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Lebanon moving toward renewable energy

[photo]
Pierre Khoury, acting project manager for the Lebanese Center for Energy Conversation, outlines a new government plan to move toward 12 percent renewable energy by 2020, during an LAU lecture.

[photo]
The presentation was a part of a series of guest lectures presented this semester during the Environmental Science class taught by Dr. Ahmad Houri, associate professor of chemistry at LAU.

April 23, 2010—

A representative from the Lebanese Center for Energy Conversation, the country’s national energy agency, outlined a new government plan to move toward 12 percent renewable energy by the year 2020, during a lecture at LAU Beirut on April 13.

Pierre Khoury, the acting project manager for LCEC, said a committee of legal experts has drafted a law to reach the goal by focusing on the development of solar water heaters and energy-efficient lights.

According to him, the law will soon be presented to the government and passed on to parliament for approval — the legislative body has committed to passing it within a time frame of three months.

“The goal is feasible,” Khoury said, “but you need a lot of teamwork.”

To achieve the goal, Khoury explained, Lebanon has taken part in a five-year global initiative with five other countries, called the GEF Global SWH Project, in which each country has made a commitment to reduce energy demand by focusing on specific areas.

For its part, Lebanon will install 190,000 square meters of solar thermal collectors used to heat water by 2014, with an annual sales target of 50,000 square meters by that year. By 2020, the plan has set a target to installing a total area of 1,050,000 square meters of solar thermal collectors.

“We need to create a momentum to leverage at least $100 million of investment in order to achieve that,” Khoury said.

“Banks are an essential player to develop this market. They are ready to invest in environmental projects in Lebanon, however, the problem is at the level of awareness,” Khoury added, explaining that banks have very little experience and knowledge dealing with environmental projects.

According to Khoury, about a dozen government and non-government agencies and institutions are involved in the plan including the ministries of Energy and Water, Finance, and Environment, the Electricité du Liban, the Council of Ministers, and the Parliament’s Energy Committee.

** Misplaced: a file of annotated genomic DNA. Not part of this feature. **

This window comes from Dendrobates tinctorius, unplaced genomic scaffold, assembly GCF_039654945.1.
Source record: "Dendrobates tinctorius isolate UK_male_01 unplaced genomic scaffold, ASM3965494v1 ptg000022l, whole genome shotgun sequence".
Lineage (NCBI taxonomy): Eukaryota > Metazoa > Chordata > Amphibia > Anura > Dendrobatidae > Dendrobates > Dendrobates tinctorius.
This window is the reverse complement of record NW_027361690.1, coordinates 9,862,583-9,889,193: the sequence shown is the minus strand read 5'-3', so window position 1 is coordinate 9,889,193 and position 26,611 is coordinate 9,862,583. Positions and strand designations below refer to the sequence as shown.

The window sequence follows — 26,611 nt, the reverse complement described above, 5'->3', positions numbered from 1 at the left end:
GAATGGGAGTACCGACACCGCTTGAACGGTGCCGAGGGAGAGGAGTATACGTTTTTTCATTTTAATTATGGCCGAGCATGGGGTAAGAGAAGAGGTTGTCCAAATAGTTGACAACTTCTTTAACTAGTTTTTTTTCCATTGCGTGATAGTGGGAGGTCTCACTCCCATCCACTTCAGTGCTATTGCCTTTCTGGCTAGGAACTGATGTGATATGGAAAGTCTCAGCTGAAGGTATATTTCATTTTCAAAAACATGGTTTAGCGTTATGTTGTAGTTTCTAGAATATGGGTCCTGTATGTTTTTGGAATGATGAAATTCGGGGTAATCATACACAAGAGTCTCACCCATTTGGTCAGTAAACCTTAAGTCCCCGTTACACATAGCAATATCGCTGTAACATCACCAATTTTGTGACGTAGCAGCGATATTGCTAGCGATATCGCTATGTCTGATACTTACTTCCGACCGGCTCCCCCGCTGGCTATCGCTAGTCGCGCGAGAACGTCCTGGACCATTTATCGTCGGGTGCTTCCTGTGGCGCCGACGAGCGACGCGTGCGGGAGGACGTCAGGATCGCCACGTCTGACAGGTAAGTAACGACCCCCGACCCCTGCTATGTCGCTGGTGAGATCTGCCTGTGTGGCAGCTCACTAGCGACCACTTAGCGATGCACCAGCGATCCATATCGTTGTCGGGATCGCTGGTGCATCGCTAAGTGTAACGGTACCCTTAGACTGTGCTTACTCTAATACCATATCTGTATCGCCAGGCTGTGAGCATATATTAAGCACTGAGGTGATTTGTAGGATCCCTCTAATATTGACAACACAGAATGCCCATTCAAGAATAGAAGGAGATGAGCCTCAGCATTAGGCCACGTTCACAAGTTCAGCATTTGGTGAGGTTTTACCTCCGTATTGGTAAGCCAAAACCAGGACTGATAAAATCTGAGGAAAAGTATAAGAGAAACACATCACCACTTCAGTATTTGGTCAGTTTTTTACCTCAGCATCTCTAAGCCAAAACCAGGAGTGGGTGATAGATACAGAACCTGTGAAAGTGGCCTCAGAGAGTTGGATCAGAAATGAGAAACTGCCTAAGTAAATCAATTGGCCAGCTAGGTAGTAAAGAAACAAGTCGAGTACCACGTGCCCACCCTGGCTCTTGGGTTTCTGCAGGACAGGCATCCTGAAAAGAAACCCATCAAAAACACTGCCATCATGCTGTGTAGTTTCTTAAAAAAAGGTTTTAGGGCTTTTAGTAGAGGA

Khoury also gave an overview of a plan to phase out traditional incandescent light bulbs in the country by replacing roughly three million incandescent bulbs in homes and offices throughout the country with efficient compact fluorescent lamps. The plan calls for a ban on importing incandescent lights bulbs by 2012.

The presentation was a part of a series of guest lectures presented this semester during the Environmental Science class taught by Dr. Ahmad Houri, associate professor of chemistry at LAU, who is also the president of the Lebanese Solar Energy Society, and Euro Arab Chair of Renewable Energy 2009.

During an introduction to Khoury’s presentation, Houri said that 90-95 percent of the electricity used to light a standard incandescent light bulb is wasted in the form of heat. “Do you turn on a light bulb because you want heat or because you want light?” Houri asked the class.

He noted that replacing a standard bulb with a fluorescent one would save half a ton of carbon dioxide from being released into the atmosphere over the lifespan of the light bulb.

New renewable energy production will be needed in Lebanon to reach the 12 percent goal by 2020, Khoury said, in the form of wind farms, concentrated solar power plants, hydroelectric power and others.

He also announced a plan by LCEC to give “great attention” to the issue of feeding in electricity to the national electricity grid. Currently, Electricité du Liban holds a monopoly on electricity sales in the country making it impossible for private parties to produce and sell electricity.

“Our electricity problem in Lebanon would be solved with one power plant,” Houri said in his introductory remarks, noting that Lebanon has not seen a power plant built since 1996. “We want one power plant, and we would have enough electricity for everyone.”


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